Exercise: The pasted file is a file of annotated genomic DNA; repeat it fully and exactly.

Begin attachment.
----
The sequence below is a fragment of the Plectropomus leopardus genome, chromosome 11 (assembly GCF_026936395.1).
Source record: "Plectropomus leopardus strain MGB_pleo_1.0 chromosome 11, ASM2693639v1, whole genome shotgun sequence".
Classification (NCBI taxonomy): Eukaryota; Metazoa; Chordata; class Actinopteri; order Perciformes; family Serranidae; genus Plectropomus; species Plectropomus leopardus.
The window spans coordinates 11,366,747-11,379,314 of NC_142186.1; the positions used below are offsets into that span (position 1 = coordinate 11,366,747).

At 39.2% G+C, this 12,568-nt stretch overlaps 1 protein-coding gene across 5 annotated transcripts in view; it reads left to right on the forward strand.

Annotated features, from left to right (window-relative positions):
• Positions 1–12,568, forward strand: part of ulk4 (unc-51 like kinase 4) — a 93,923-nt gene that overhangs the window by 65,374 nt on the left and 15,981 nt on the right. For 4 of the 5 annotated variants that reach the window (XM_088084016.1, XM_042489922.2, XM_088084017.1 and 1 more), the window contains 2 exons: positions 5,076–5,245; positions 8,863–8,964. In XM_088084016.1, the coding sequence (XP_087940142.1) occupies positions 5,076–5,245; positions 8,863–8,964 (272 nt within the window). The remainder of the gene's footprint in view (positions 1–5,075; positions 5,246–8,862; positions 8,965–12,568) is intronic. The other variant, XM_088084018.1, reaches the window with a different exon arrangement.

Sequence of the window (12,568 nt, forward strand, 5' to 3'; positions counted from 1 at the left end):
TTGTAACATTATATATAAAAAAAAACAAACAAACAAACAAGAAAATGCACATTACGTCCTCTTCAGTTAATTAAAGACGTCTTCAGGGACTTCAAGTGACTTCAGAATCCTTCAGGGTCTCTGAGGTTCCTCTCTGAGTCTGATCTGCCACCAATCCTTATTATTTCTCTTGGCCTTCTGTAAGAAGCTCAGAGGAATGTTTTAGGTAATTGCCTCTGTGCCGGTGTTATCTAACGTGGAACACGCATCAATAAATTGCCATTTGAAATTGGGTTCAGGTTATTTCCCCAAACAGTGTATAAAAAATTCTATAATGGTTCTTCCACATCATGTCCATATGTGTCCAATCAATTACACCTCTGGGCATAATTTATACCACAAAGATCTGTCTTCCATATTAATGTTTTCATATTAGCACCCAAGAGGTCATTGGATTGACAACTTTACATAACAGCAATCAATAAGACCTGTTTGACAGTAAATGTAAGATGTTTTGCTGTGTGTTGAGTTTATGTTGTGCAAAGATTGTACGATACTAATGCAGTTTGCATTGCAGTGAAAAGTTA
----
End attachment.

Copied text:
The sequence below is a fragment of the Plectropomus leopardus genome, chromosome 11 (assembly GCF_026936395.1).
Source record: "Plectropomus leopardus strain MGB_pleo_1.0 chromosome 11, ASM2693639v1, whole genome shotgun sequence".
Classification (NCBI taxonomy): Eukaryota; Metazoa; Chordata; class Actinopteri; order Perciformes; family Serranidae; genus Plectropomus; species Plectropomus leopardus.
The window spans coordinates 11,366,747-11,379,314 of NC_142186.1; the positions used below are offsets into that span (position 1 = coordinate 11,366,747).

At 39.2% G+C, this 12,568-nt stretch overlaps 1 protein-coding gene across 5 annotated transcripts in view; it reads left to right on the forward strand.

Annotated features, from left to right (window-relative positions):
• Positions 1–12,568, forward strand: part of ulk4 (unc-51 like kinase 4) — a 93,923-nt gene that overhangs the window by 65,374 nt on the left and 15,981 nt on the right. For 4 of the 5 annotated variants that reach the window (XM_088084016.1, XM_042489922.2, XM_088084017.1 and 1 more), the window contains 2 exons: positions 5,076–5,245; positions 8,863–8,964. In XM_088084016.1, the coding sequence (XP_087940142.1) occupies positions 5,076–5,245; positions 8,863–8,964 (272 nt within the window). The remainder of the gene's footprint in view (positions 1–5,075; positions 5,246–8,862; positions 8,965–12,568) is intronic. The other variant, XM_088084018.1, reaches the window with a different exon arrangement.

Sequence of the window (12,568 nt, forward strand, 5' to 3'; positions counted from 1 at the left end):
TTGTAACATTATATATAAAAAAAAACAAACAAACAAACAAGAAAATGCACATTACGTCCTCTTCAGTTAATTAAAGACGTCTTCAGGGACTTCAAGTGACTTCAGAATCCTTCAGGGTCTCTGAGGTTCCTCTCTGAGTCTGATCTGCCACCAATCCTTATTATTTCTCTTGGCCTTCTGTAAGAAGCTCAGAGGAATGTTTTAGGTAATTGCCTCTGTGCCGGTGTTATCTAACGTGGAACACGCATCAATAAATTGCCATTTGAAATTGGGTTCAGGTTATTTCCCCAAACAGTGTATAAAAAATTCTATAATGGTTCTTCCACATCATGTCCATATGTGTCCAATCAATTACACCTCTGGGCATAATTTATACCACAAAGATCTGTCTTCCATATTAATGTTTTCATATTAGCACCCAAGAGGTCATTGGATTGACAACTTTACATAACAGCAATCAATAAGACCTGTTTGACAGTAAATGTAAGATGTTTTGCTGTGTGTTGAGTTTATGTTGTGCAAAGATTGTACGATACTAATGCAGTTTGCATTGCAGTGAAAAGTTA